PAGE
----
66 BC - The Catilinarian Conspiracy
Discontent with the new order of things had not dared to raise its head during the lifetime of Sulla, but with his death the opposition began to make itself felt. The knights protested at their exclusion from the juries; the masses murmured at the loss of prestige which their representative, the tribune, had suffered and at the curtailment of the powers of the popular assembly; the towns whose property had been confiscated for supporting the democratic cause, and the children of the proscribed clamored for the restitution of their rights and their property, and the moderates looked forward with misgiving to the unrestrained and selfish exercise of authority by the senate. These classes found a temporary champion in M. Aemilius Lepidus, consul of the year 78, but the armed uprising which he led was quickly crushed out by his colleague, Q. Lutatius Catulus, a firm supporter of the Optimates, or conservatives, with the help of Pompey.
It was left for two of Sulla's own lieutenants to undo his work, and they employed in tearing down the structure which he had reared the same agency which he had used in building it up, that is, the army. One of them, Pompey, had behind him an army fresh from its victory over Sertorius, the Marian leader in Spain; the other, Crassus, was supported by the troops which had just suppressed the dangerous uprising in Italy of the slaves under Spartacus.
At the close of the year 71 BC Pompey and Crassus appeared before the city to claim certain political honors, and the moment for making an attack on the constitution of Sulla seemed to have come. Pompey wanted lands for his veterans, which the senate would be loath to give him. Crassus, the rich moneylender, coveted power, and perhaps wished for milder treatment of the tax-gatherers in the East. The knights, the democrats, and all the discontented were ready to support their claims, provided concessions were made to themselves. Two victorious armies at the gates of the city furnished an argument which the senate could not resist, and Pompey and Crassus were elected consuls for the year 70. They loyally carried out the bargain which they had made with the democrats and knights, by removing the restrictions placed on the tribunate and by securing the passage of a law which stipulated that the juries should henceforth be composed of senators, knights, and representatives of the commons known as tribuni aerarii. By the passage of these two bills the repeal of Sulla's political legislation was complete, and the senate lost the strength which his measures had given it. Only the non-political judicial and administrative changes continued in force. Later the conservatives were still further humiliated by seeing Pompey, in spite of their vigorous opposition, vested with the extraordinary powers which the Gabinian and Manilian laws, as we have already noticed, gave him for the campaigns against the pirates and against Mithridates.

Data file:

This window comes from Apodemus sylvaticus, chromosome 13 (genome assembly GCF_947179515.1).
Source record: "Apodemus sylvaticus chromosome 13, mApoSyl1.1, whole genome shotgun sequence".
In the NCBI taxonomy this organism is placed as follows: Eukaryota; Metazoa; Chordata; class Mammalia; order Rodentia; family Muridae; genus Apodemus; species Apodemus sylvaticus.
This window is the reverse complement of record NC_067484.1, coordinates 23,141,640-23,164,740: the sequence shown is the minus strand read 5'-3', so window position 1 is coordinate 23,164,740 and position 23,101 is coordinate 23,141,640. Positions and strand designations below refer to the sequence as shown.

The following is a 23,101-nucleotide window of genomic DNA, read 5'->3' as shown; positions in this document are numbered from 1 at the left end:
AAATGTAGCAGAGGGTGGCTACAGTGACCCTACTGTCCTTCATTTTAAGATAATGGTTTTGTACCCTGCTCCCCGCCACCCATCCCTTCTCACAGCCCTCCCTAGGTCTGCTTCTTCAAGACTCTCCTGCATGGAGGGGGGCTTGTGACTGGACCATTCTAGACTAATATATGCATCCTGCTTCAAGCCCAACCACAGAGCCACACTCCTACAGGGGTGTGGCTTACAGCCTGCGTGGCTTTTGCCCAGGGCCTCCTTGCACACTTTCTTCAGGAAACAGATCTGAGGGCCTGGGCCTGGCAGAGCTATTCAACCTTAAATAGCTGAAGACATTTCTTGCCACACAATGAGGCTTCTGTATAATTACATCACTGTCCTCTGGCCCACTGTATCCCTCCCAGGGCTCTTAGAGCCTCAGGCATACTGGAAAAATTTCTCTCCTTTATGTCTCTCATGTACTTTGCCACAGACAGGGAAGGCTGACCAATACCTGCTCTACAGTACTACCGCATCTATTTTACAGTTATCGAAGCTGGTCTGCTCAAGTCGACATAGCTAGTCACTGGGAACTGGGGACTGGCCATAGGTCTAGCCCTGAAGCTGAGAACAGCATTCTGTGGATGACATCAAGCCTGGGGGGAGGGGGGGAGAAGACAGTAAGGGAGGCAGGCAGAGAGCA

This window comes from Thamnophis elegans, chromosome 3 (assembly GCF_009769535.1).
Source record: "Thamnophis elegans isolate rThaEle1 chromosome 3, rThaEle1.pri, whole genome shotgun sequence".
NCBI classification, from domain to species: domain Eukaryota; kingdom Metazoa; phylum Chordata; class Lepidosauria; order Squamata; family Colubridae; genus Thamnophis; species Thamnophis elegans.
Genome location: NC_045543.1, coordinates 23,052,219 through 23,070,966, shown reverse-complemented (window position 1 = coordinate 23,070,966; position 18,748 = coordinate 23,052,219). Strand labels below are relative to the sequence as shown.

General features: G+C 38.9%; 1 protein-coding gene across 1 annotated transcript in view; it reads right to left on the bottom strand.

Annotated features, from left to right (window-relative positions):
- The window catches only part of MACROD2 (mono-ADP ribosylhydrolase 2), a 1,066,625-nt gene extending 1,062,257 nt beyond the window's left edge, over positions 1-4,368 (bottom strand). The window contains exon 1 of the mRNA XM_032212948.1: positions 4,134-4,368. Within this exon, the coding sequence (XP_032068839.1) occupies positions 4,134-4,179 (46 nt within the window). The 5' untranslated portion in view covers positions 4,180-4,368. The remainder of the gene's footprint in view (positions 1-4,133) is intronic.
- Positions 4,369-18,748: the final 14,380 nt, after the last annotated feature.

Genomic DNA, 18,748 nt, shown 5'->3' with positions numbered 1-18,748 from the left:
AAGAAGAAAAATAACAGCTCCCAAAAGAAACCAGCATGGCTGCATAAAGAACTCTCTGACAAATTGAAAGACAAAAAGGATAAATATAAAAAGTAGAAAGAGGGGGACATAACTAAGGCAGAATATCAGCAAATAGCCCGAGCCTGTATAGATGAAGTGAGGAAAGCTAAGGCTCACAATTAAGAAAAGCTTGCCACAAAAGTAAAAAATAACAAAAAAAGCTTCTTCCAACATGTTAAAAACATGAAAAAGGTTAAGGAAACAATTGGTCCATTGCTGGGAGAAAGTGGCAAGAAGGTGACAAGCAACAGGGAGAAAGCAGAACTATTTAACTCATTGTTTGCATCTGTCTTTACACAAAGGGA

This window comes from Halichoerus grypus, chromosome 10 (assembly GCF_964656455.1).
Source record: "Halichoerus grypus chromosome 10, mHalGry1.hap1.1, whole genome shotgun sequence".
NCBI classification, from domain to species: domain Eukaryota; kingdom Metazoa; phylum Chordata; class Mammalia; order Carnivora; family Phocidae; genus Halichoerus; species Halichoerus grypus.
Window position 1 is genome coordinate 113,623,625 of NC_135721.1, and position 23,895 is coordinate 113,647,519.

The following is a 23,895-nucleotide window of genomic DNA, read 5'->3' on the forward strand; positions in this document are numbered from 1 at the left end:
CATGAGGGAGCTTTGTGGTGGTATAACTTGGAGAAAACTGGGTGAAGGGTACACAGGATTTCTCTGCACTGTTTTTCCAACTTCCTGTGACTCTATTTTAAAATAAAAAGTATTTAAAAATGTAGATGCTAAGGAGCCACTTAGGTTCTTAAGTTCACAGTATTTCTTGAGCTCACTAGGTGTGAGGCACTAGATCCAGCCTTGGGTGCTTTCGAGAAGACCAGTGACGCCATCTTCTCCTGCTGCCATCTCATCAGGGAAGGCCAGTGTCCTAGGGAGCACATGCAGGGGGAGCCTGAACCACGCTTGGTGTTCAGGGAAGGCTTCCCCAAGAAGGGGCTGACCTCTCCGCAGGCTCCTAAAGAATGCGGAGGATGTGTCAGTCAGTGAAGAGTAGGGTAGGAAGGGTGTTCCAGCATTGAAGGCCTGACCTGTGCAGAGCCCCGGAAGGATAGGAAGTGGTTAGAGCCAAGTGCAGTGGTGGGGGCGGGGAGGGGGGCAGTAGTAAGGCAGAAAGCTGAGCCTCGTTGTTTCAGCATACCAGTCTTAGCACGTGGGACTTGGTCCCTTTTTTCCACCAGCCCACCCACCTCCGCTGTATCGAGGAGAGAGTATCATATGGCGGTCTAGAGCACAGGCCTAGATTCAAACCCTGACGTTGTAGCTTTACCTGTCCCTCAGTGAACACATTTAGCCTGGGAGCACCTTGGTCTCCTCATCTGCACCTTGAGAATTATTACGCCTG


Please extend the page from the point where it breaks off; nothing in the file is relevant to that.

These two campaigns of course took Pompey away from Rome and removed him from all direct participation in politics up to the close of the year BC 62. It is within this period that the Catilinarian conspiracy falls, and it was this conspiracy which brought into prominence the Roman orator, Marcus Tullius Cicero. Cicero was born at Arpinum in 106. By descent he was a knight and a "new man," or novus homo, since none of his ancestors had held a curule office. By profession he v/as an advocate. The influence which these facts had upon Jinn, strengthened by his natural)/ cautious temperament, made him a moderate in politics, and a strong supporter of the constitution and of constitutional methods. The reactionary program of Sulla was as little to his taste as the revolutionary methods of the democrats. In fact, he entered public life as a critic of one of Sulla's supporters and won his political reputation by suppressing the uprising of the radicals under Catiline.
At the outset in 66 BC the Catilinarian Conspiracy movement seems to have had for its object an improvement in the condition of certain classes in Rome and throughout Italy by constitutional, or at least by peaceful, methods. The repeated disappointments which its leaders met in the years 66-64 led to the formation of a secret conspiracy, ready to use any means whatsoever for the accomplishment of its purpose. At this point the timid, the judicious, and in large measure the respectable supporters of the movement fell away, and its further development was left in the hands of moral and financial bankrupts or of honest fanatics and adventurers.
Their leader was a patrician, L. Sergius Catiline. He represents a type not uncommon in this period. He was accomplished, brave, dashing, restlessly energetic, and had a charm of manner which attracted others, but he lacked the moral fiber, the mental balance, the largeness of outlook, and the ability to organize and direct which the true leader needs. He came forward in 65 as a candidate for the consulship, but he was charged with extortion in Africa, and not allowed to stand for office. He presented himself again in 64. Much against their will, the senatorial party threw their support to his opponent Cicero. The knights and the middle classes throughout Italy also supported Cicero, because he was one of their own number, and was the champion of law and order. Pompey helped him because he had advocated the Gabinian and Manilian laws, and the orator was returned at the head of the polls. Driven to extreme measures by his defeat, Catiline planned to murder the magistrates and take the city by force. His plans were discovered; he was forced to leave the city, and fell in battle in Etruria. The Catilinarian leaders in Rome were put to death, and Cicero was hailed "Father of his Country."
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